But not the point of this post. My argument is: perception of reality is other people. Sartre’s life musta sucked.
Case study: Tonight I walked into a sliding-glass door.
Surrealist take: Somewhere in Florida, a girl sits alone in her apartment, staring at her computer, for hours. After a while, she stands, walks into the sliding-glass door next to her desk, then sits back down and looks at the computer for several more hours.
Realist take: Somewhere in Florida, a girl logs onto her computer. She scrolls for a while, her apartment quiet save for the occasional clicks of her mouse. She reads reports of a freak snowstorm, but isn’t clear on where. Hoping to distraction it’s right outside on her balcony, she gets up and walks to the sliding glass door. But in her excitement she’d forgotten: Somebody has shut the sliding glass door… It is an explosion.
Pop Art Take: A girl has been tagged at Somewhere in Florida and on her Facebook Feed sees her friends’ proclamations of SNOW!! Like Calvin’s Snowman Suicides she jumps up, strides naked in a pearl necklace to the sliding-glass door, runs into it BAM! and staggers back to her IKEA chair and reports everything on her juicy red Apple white computer.
42 Below. From New Zealand. The fact that I’ve taken a week off writing this blog and come back with HEY! VODKA! should tell you something about its quality. It’s clean, it’s stiff, and it’s slightly more alcoholic than your garden variety (82 proof, not 80). Because, you know, vodka needs to be more alcoholic.
The gold standard, though, remains Belvedere. It just tastes so damn good.
But! If you don’t know where New Zealand is, go buy a bottle of this vodka. It has a helpful map on the back. So much more fun than Googling that shit.
When I like somebody in the way that makes my loins vibrate and my stomach grumble, I like to think they like me back. If I make out with them more than twice, I usually need to think this, or else it’s just another ‘guess I have to camp out under their car until I slice at their Achilles…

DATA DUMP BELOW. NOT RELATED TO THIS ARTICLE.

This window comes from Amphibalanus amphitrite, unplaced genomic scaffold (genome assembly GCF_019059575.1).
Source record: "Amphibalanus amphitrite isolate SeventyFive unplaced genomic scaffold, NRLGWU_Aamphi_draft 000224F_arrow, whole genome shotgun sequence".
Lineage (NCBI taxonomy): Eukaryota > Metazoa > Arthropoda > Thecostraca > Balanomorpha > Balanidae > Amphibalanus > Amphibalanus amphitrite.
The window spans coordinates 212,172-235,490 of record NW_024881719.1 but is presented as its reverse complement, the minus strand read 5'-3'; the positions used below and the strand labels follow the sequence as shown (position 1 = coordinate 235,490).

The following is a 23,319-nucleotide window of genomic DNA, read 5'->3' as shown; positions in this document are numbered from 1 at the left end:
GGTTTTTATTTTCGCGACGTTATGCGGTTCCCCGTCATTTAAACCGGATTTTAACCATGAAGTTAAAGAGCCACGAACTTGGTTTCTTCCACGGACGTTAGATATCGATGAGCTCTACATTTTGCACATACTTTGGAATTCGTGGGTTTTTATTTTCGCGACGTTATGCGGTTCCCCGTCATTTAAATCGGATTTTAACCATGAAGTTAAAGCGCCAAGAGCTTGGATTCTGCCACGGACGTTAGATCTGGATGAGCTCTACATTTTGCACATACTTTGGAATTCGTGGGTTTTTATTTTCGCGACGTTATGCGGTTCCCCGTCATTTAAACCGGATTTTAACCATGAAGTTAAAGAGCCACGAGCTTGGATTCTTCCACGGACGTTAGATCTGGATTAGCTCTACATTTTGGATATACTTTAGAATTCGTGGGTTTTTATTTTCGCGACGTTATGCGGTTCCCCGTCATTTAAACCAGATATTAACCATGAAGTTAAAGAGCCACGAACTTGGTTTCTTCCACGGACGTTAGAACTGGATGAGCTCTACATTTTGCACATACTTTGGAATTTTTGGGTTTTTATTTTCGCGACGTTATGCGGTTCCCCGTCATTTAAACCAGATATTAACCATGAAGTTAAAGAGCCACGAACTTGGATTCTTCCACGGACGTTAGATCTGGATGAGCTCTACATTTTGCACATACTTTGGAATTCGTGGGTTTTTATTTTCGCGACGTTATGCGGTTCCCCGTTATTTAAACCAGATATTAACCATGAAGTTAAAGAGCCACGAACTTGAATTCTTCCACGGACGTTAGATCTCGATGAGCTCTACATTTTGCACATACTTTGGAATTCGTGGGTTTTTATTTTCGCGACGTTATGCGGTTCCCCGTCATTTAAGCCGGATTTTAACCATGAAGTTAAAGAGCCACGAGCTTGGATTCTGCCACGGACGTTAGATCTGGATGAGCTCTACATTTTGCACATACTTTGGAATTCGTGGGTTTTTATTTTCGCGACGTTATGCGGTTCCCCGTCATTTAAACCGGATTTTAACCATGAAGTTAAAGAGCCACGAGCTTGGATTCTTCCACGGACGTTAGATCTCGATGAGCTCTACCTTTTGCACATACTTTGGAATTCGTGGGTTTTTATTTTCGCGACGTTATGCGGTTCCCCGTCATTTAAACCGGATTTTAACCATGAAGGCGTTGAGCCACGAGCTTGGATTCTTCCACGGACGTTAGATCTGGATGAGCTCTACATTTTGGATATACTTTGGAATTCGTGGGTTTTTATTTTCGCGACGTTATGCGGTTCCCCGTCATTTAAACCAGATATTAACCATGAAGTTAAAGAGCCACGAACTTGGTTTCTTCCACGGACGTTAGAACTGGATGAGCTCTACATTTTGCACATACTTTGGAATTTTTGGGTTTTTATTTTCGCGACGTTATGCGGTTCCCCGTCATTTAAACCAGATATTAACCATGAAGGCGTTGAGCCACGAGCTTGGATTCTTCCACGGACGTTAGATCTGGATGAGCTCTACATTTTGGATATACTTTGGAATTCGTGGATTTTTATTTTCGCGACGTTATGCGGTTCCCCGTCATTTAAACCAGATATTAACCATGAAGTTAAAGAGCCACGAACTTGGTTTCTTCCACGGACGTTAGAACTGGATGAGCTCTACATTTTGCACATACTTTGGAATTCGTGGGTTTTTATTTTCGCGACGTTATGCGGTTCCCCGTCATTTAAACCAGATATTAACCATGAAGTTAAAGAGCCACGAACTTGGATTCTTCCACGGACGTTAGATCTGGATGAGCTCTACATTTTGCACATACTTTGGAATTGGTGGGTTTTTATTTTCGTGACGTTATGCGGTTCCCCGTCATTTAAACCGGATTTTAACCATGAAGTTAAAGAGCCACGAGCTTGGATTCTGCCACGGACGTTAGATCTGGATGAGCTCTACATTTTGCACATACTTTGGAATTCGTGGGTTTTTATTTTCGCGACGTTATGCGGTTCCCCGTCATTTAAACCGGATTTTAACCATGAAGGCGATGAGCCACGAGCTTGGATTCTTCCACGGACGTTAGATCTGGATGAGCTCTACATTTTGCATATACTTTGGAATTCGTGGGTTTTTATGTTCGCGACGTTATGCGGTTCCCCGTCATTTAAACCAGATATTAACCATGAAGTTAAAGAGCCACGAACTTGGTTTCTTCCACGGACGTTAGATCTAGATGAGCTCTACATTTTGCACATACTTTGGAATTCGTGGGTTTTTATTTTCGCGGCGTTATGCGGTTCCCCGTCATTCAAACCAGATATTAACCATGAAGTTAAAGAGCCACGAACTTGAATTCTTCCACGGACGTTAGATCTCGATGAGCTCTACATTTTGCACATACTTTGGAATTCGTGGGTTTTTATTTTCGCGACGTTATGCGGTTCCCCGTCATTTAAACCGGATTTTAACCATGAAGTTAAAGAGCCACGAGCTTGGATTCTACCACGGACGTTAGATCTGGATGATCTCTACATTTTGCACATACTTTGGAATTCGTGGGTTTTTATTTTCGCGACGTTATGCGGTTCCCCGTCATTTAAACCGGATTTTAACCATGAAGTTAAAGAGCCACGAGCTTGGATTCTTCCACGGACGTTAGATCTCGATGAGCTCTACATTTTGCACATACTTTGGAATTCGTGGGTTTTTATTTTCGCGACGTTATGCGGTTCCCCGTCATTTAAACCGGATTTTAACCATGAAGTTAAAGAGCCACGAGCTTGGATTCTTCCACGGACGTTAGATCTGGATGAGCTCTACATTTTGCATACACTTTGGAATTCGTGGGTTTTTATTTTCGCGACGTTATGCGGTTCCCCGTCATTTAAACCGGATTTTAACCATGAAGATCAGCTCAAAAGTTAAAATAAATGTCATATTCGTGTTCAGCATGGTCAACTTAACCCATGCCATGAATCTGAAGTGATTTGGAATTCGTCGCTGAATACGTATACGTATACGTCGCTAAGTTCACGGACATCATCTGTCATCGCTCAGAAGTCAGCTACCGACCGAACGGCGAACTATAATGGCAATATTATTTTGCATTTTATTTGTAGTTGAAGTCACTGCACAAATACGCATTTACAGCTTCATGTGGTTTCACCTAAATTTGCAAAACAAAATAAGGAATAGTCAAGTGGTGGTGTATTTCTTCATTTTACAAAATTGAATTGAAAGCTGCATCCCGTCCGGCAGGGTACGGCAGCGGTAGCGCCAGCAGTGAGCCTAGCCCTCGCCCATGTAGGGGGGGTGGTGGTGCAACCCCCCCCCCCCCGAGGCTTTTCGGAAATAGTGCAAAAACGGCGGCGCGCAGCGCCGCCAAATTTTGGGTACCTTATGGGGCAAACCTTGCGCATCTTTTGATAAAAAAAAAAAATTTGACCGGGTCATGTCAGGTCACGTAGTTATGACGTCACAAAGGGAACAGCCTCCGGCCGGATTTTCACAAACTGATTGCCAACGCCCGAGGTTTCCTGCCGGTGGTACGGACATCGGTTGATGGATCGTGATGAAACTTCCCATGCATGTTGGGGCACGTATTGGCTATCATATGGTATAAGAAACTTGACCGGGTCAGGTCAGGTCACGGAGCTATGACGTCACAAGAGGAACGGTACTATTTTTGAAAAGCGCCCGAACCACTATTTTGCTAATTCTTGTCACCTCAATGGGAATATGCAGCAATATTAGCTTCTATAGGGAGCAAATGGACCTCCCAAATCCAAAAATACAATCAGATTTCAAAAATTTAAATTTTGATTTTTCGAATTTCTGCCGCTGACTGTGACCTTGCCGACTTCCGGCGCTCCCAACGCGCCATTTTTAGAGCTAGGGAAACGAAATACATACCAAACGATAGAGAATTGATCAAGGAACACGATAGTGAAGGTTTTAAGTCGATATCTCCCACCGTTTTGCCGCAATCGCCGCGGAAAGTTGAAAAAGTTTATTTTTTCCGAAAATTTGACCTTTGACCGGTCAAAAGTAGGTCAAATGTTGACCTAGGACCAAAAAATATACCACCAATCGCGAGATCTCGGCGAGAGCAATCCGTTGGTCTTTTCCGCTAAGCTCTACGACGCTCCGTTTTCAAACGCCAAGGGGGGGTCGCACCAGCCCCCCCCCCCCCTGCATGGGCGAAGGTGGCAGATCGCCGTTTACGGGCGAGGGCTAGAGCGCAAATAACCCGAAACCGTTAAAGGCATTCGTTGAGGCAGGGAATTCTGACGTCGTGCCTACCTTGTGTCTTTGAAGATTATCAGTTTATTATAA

I hate dating advice books. I read “He’s Just Not That Into You” when I was 16 and was told everybody was pretty indifferent about me.That’s all I learned-that people didn’t like me too much, possibly including my parents and grocer. And then the rest of the advice was find somebody who likes…
potential titles for dating advice books. a little bitter, a lot funny. my faves: the first one, and “Sometimes You Can Be Such a Slut.”
I came back from the funeral and crawled
around the apartment, crying hard,
searching for my wife’s hair.
For two months got them from the drain,
from the vacuum cleaner, under the refrigerator,
and off the clothes in the closet.
But after other Japanese women came,
there was no way to be sure which were
hers, and I stopped. A year later,
repotting Michiko’s avocado, I find
a long black hair tangled in the dirt.
i carry your heart with me (i carry it in
my heart) i am never without it (anywhere
i go you go, my dear; and whatever is done
by only me is your doing, my darling)
no fate (for you are my fate, my sweet) i want
no world (for beautiful you are my world, my true)
and it’s you are whatever a moon has always meant
and whatever a sun will always sing is you
here is the deepest secret nobody knows
(here is the root of the root and the bud of the bud
and the sky of the sky of a tree called life; which grows
higher than the soul can hope or mind can hide)
and this is the wonder that’s keeping the stars apart
So I’ve been thinking about how I feel about Big Love's series finale. On my checklist of Great TV Moments Indicators: Did I cry? Check. Poignant demonstration of character evolution? Check. Beautiful scenes and sound? Check—I'm thinking here, especially, of the road trip scene.